War of the Monsters Review
War of the Monsters will appeal to anyone with an appreciation for the source material, but aside from its graphics, the game doesn't quite live up to its potential.
There aren't enough games about giant monsters, and there definitely aren't enough good ones. Arguably, Twisted Metal: Black developer Incog's latest PlayStation 2 game, War of the Monsters, is the best such game yet. But then, this particular style of game has had precious few brushes with greatness, including Midway's 1986 arcade classic Rampage--and that's probably it. War of the Monsters is a fantastic-looking game that does an excellent job of capturing the appeal of classic movie monsters such as Godzilla and King Kong. But the actual gameplay is simple and somewhat problematic both as a single-player game and as a two-player game. War of the Monsters is still recommendable to anyone with an appreciation for the source material, but aside from its graphics, the game doesn't quite live up to its potential.
War of the Monsters is rather similar to last year's Godzilla: Destroy All Monsters Melee for the GameCube. Like that game, War of the Monsters plays kind of like a fighting game in which you choose one of a number of different gigantic creatures and try to beat the stuffing out of any other creatures that get in your way. And it just so happens that most all of the fighting in War of the Monsters takes place in densely populated urban settings, complete with screaming crowds, and these highly destructible environments are a key part of the action. You'll smash through tall buildings, use sharp objects like radio antennae to impale your foes, and pick up and throw things like police cars, tanks, and helicopters. There are several single-player modes in which you'll take on one dastardly opponent after another--up to three of them at a time, actually. And there are two-player options as well, ranging from a standard versus mode on down to a few throwaway minigames that you'll have to unlock first. Sadly, the game offers no four-player Multitap support, and it doesn't feature online play. These things could have made War of the Monsters a much better, longer-lasting game.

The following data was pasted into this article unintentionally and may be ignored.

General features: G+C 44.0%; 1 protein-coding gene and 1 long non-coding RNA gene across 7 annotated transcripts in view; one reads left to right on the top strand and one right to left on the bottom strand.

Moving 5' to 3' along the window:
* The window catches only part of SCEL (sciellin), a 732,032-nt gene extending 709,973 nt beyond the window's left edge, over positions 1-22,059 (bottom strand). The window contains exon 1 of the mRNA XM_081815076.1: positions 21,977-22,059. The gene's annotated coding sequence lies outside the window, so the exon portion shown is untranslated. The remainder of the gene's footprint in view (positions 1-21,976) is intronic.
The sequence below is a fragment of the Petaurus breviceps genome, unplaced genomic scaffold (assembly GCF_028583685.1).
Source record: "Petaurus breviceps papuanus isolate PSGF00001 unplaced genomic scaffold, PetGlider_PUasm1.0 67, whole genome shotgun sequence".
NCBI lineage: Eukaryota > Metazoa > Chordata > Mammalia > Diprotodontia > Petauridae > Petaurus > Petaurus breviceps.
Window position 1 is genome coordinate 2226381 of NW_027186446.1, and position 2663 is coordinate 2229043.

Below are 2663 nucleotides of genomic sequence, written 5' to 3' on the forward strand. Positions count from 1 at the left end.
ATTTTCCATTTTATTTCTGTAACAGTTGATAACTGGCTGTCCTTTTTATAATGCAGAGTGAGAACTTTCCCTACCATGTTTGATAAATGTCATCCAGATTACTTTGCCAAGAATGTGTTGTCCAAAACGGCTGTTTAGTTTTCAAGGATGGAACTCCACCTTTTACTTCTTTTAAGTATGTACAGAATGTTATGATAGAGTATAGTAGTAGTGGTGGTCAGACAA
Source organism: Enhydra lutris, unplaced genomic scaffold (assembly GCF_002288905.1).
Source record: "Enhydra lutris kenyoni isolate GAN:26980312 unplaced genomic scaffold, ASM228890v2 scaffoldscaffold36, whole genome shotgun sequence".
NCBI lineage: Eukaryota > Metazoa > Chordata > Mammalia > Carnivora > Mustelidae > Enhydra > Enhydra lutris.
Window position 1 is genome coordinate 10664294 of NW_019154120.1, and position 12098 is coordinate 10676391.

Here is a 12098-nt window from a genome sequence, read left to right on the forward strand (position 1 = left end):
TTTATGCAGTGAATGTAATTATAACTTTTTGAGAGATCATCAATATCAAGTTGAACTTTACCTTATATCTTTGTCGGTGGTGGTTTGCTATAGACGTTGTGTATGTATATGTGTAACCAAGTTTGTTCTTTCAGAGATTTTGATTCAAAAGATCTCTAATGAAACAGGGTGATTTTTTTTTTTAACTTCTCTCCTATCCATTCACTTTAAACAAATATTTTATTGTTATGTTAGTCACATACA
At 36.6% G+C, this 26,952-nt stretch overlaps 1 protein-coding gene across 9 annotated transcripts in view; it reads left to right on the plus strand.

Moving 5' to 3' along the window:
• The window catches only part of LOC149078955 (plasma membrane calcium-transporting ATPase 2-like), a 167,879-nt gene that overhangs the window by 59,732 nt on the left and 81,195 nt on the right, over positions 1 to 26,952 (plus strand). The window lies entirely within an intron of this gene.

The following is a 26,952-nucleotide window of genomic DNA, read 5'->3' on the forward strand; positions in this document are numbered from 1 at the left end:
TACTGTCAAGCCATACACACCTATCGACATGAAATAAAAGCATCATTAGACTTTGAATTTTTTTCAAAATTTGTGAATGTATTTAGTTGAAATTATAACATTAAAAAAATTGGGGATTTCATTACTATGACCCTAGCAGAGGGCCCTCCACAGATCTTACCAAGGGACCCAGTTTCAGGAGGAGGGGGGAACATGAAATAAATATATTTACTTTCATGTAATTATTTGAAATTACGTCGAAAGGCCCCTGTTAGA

You'll see 10 different monsters on the character select screen, two of which are initially locked away. Though all the monsters are original, they're inspired by the giant monster archetypes of public consciousness: You have your King Kong rip-off, your Godzilla rip-off, two different giant robots, a giant insect, and more. A couple of the guys in the lineup aren't so conventional, such as a stone golem with fire shooting out of its head and Kineticlops, a one-eyed thing made entirely of energy, but they fit in well with all the rest. The single-player "adventure" mode of War of the Monsters also sports several different multiple-stage battles against huge boss monsters, and these too look great. Starting with an alien-invasion intro, a slick presentation gives the game the style of an old drive-in movie or news telecast, and it really works well to accentuate the game's retro theme and characters.
It's easy to pick this game up and start playing. Each monster controls the same way, and while some are noticeably faster or slower than others, and a couple of them have a limited ability to fly, they're really not so different from each other. As any of the monsters, you can execute quick and heavy attacks, as well as reach out and grab whatever's nearby, whether it's a fire truck, a piece of rubble, or another creature, and use it as a projectile. You can block and repel most standard attacks, though the grapples are unblockable, and a few unblockable attacks have been included to prevent players from staying on the defensive for too long. Every monster can jump, climb buildings or other vertical surfaces, shoot a weak but effective projectile of some sort, and perform two types of supermoves--one that damages any opponents in the immediate vicinity, and one that's better for hitting targets from a distance. The properties of each monster's attacks vary somewhat, but all in all, the monsters differ in appearance much more than they do in the way they actually play. You'll wish, then, that there were more monsters to choose from or that they had more to distinguish themselves. Nevertheless, the faster characters, such as Congar the gorilla and Preytor the bug, seem to have a real edge over the competition, as their combos connect more readily and they do a better job of hightailing it out of a dangerous situation so they can recuperate.
What's a fearless giant monster doing hightailing it out of a dangerous situation, you ask? Well, each level in War of the Monsters is filled with power-ups that restore your health, energy (used for shooting, flying, and attacking), and supermoves. So, in stark contrast with the theme of the game, a hasty retreat frequently pays off in War of the Monsters, as you'll quickly learn from the game's vicious yet cowardly computer opponents. Computer-controlled creatures are surprisingly difficult to defeat at the normal difficulty setting. Give one of them a good thrashing, and you'll often see your enemy turn tail and run off. You'll then see the color-coded indicator representing its health turn from red back to green as the no-good beast makes a beeline for all the glowing green health power-ups in the level. You'll learn to use this same tactic yourself, and since health power-ups are plentifully interspersed throughout each level, the net effect is that you'll find yourself playing hide-and-seek nearly as often as you'll actually be fighting. But you know what? King Kong never tried to run.